How to get home from work earlier

Interested in getting home from work earlier?

Implement this productivity tip that will help you to focus and get more done. Here it is:

Think in the morning. Talk in the afternoon.

Focus on your priorities

Work on your most important projects in the mornings.  Schedule your people time in the afternoons.

Many of us spend our mornings in meetings. By doing this, we lose precious hours of focus. The few hours that we have prior to lunch are critical hours when we are often most alert and have the most potential to get things done. By focusing during the morning hours you can make advances on your highest priorities and most challenging tasks. Afternoons are a good time to schedule meetings. After focusing on your most important tasks all morning, you can  focus on people time in the afternoon. This may not be possible for you all of the time but even small strides in this area can make you more productive. Here are a few steps for moving in this direction:

1. Take control of your schedule.

A lot of people are vying for your time. If you aren’t careful, your schedule might end up being completely controlled by other people. In light of this reality, I seldom schedule meetings for the current week that I am in. Instead, I always set my schedule on Friday for the following week. By doing this, I can plan focused time for projects in the morning, and meetings in the afternoons. Instead of allowing others to control my morning schedule, I am always working one week ahead. For more about this, check out my post “How to take Control of your Crazy Schedule.”

2. Write down your three most important tasks (MIT’s) for tomorrow before you finish work today.

Plan tomorrow morning before you go home today. When you get started tomorrow morning, focus on your MIT’s before anything else.

3. Don’t open your email first thing in the morning.

One negative email can hijack all of your productivity in a given day. Consider, instead, spending 30 minutes immediately before lunch to power through your inbox, and 30 minutes at the end of your day doing the same. Email can control all of your time. Don’t let it by starting your day with email.

4. Use your mornings to write, think, create vision, prepare sermons, and work on the organization.

When planning your schedule take advantage of those morning hours to do your best work.

5. Set your meetings for lunch time and beyond.

Commit to your MIT’s in the morning and then schedule people time in the afternoons. By doing this, you will have already been a creative visionary. Now you can focus on your meetings without worrying about all of the other things that you have to do.

Agree? Disagree? Feel free to comment.

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Posted by Brian Howard

My focus is to help YOU move forward one step at a time. I write about church excellence, personal productivity, and family leadership. I coach leaders, start churches, and help organizations break growth barriers. My goal is to draw on this experience to help YOU move forward in life, leadership, and productivity.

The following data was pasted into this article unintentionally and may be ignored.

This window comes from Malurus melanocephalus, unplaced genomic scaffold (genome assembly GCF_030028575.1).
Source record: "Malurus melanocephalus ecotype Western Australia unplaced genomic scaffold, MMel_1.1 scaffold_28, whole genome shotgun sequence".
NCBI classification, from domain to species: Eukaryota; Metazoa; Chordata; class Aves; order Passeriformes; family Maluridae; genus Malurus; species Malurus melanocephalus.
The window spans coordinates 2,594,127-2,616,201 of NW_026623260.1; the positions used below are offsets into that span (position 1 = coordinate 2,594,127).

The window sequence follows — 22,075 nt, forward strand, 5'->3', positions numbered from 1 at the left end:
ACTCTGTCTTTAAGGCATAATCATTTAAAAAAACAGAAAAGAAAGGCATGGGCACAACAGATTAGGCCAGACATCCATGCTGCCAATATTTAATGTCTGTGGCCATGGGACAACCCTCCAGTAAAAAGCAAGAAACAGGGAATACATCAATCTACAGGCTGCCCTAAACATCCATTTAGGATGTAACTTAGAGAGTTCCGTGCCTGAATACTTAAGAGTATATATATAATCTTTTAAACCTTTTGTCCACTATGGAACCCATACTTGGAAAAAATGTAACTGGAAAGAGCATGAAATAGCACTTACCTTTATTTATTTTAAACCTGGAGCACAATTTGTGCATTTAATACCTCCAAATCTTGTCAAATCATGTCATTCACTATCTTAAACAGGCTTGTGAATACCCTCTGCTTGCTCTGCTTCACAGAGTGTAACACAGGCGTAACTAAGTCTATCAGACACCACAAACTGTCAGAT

1. Might this be a very good strategy for an introvert but, in stark contrast, be counter-productive for an extrovert?

    I can imagine an introvert feeling energised by having quieter, more structured time working on their own in the first half of the day. However, for an extrovert like me, this strategy sounds like it’d have me struggling by late-morning and feeling desperate to get out and have some contact with people by midday!

    Surely an extrovert will feel energised and ready to attack the tasks that they need to work on independently by having people time in the first half of the day?

    All that said, I’m going to give it a go for a week


    1. Tim,

      I would suggest that this strategy is MOST important for those who are extroverted. The goal is not for you to feel energized but for you to do the work of planning, vision, etc. while you are fresh. In doing this you are focusing on the important rather than the urgent. Extroverts often continually surround themselves with people. (Sometimes too much) Think in the morning and then you can party for the rest of the day. 🙂 Mid morning, take a break and go hang with people for a few minutes if you are going crazy!


      1. I prefer to do this M-W-F, but (because 1-on-1 discipling IS one of my MITs), I specifically schedule face time with men on Tuesday and Thursday mornings. I have a difficult time, as a pastor, in relegating the Lord’s sheep in my care to my second-best time. BUT It certainly IS critical to hold careful control over my own schedule, and scheduling next week’s meetings and projects this week is a terrific discipline.


  2. […] Brian Howard on How to get home from work early. […]


  3. […] One wise practice for keeping a sane schedule is to actually plan your schedule in advance. By planning on Friday for the coming week, you are less likely to have your schedule hijacked and are more likely to accomplish your highest priorities. For most pastors, I recommend three, four-hour morning time blocks for sermon preparation. This might look something like Tuesday, Thursday, and Friday mornings from 8-12. I have previously written a post that outlines the principle of thinking in the morning and talking in the afternoons. […]


  4. I agree that I focus best in the morning. But how do you juggle that many people can only meet in the morning before work? As a pastor my schedule is more flexible than most.


    1. David,

      I think that this needs to be implemented with grace rather than rigorously. Perhaps cutting out even some of your morning meetings would be a big help, or doing them only on certain days.


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